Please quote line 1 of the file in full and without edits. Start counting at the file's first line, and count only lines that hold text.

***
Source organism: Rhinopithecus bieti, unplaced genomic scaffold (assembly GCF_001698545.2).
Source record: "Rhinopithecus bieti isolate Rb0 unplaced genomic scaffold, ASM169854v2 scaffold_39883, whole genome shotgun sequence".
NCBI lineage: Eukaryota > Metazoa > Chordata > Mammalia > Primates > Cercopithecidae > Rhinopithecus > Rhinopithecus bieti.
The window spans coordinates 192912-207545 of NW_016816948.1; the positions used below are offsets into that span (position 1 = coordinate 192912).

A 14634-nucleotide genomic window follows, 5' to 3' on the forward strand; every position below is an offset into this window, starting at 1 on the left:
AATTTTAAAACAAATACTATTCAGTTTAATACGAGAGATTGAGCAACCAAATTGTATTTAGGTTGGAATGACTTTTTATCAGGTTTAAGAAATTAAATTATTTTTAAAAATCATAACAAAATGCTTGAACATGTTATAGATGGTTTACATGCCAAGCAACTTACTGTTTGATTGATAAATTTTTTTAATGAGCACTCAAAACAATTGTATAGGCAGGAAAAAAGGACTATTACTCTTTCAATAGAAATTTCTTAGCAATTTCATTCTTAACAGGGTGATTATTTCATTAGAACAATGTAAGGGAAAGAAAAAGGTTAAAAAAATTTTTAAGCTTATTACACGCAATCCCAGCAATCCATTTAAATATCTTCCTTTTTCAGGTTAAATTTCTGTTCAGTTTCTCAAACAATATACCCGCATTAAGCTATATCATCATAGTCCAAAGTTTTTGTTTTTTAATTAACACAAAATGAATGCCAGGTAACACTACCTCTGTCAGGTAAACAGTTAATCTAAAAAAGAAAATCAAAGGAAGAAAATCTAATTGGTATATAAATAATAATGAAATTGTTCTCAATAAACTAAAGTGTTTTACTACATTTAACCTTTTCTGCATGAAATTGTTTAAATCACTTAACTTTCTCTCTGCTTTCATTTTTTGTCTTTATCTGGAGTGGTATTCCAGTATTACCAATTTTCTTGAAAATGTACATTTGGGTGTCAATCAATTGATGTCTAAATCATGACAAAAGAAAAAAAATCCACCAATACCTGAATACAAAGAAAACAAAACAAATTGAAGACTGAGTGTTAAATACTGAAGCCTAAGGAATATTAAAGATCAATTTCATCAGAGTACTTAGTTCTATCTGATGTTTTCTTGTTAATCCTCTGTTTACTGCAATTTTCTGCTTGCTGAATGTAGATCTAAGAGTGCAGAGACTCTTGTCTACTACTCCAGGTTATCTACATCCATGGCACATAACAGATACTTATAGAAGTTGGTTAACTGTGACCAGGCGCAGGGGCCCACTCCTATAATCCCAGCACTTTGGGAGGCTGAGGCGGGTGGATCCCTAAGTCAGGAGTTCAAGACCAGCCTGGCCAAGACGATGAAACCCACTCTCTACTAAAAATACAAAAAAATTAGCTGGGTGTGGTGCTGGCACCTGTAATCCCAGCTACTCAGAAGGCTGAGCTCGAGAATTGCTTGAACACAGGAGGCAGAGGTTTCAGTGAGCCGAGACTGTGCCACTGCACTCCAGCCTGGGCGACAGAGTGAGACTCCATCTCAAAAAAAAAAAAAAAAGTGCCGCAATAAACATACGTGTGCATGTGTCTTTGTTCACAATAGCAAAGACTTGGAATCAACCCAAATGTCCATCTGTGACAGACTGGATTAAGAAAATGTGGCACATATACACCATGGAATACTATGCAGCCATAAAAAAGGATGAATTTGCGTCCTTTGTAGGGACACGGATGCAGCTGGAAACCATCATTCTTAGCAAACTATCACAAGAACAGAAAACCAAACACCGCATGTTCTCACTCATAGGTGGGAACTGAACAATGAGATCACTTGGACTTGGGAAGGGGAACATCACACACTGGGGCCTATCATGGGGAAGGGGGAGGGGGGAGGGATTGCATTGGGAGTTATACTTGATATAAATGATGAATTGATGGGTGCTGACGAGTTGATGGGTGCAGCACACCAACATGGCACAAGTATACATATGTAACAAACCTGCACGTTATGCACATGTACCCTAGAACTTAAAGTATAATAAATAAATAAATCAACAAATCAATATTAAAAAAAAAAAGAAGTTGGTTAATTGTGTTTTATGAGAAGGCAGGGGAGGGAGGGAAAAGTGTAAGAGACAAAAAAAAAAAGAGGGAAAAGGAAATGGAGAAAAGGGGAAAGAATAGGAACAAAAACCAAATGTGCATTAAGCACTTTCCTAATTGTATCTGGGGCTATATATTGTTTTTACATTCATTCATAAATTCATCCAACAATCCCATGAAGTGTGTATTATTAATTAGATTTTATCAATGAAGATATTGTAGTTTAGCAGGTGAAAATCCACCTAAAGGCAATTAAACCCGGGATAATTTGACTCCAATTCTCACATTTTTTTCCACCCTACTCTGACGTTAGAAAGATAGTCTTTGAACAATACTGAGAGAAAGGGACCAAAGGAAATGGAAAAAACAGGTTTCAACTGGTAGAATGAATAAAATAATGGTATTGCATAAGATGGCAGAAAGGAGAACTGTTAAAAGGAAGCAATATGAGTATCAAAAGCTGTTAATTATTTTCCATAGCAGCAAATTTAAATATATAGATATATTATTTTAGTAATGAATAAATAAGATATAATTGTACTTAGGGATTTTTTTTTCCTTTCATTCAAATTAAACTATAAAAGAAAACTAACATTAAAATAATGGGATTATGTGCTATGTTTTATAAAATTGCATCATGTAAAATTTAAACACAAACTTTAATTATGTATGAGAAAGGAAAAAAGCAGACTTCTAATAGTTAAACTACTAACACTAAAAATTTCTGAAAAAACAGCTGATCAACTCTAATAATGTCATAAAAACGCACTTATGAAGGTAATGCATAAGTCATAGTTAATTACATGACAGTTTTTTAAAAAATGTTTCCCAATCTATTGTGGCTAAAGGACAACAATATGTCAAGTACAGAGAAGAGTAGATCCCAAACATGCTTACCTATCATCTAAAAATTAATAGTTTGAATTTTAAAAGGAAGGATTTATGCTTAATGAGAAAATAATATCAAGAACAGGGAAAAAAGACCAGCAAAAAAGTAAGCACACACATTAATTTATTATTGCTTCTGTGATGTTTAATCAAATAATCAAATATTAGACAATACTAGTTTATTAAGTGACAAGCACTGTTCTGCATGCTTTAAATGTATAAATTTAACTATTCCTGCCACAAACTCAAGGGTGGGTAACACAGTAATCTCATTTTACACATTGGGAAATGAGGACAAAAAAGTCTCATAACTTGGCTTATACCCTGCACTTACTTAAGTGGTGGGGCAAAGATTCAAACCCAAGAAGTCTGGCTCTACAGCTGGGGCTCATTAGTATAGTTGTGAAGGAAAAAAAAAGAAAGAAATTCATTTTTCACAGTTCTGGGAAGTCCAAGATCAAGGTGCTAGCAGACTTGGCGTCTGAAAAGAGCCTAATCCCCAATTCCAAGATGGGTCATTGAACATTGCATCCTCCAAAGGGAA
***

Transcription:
Source organism: Rhinopithecus bieti, unplaced genomic scaffold (assembly GCF_001698545.2).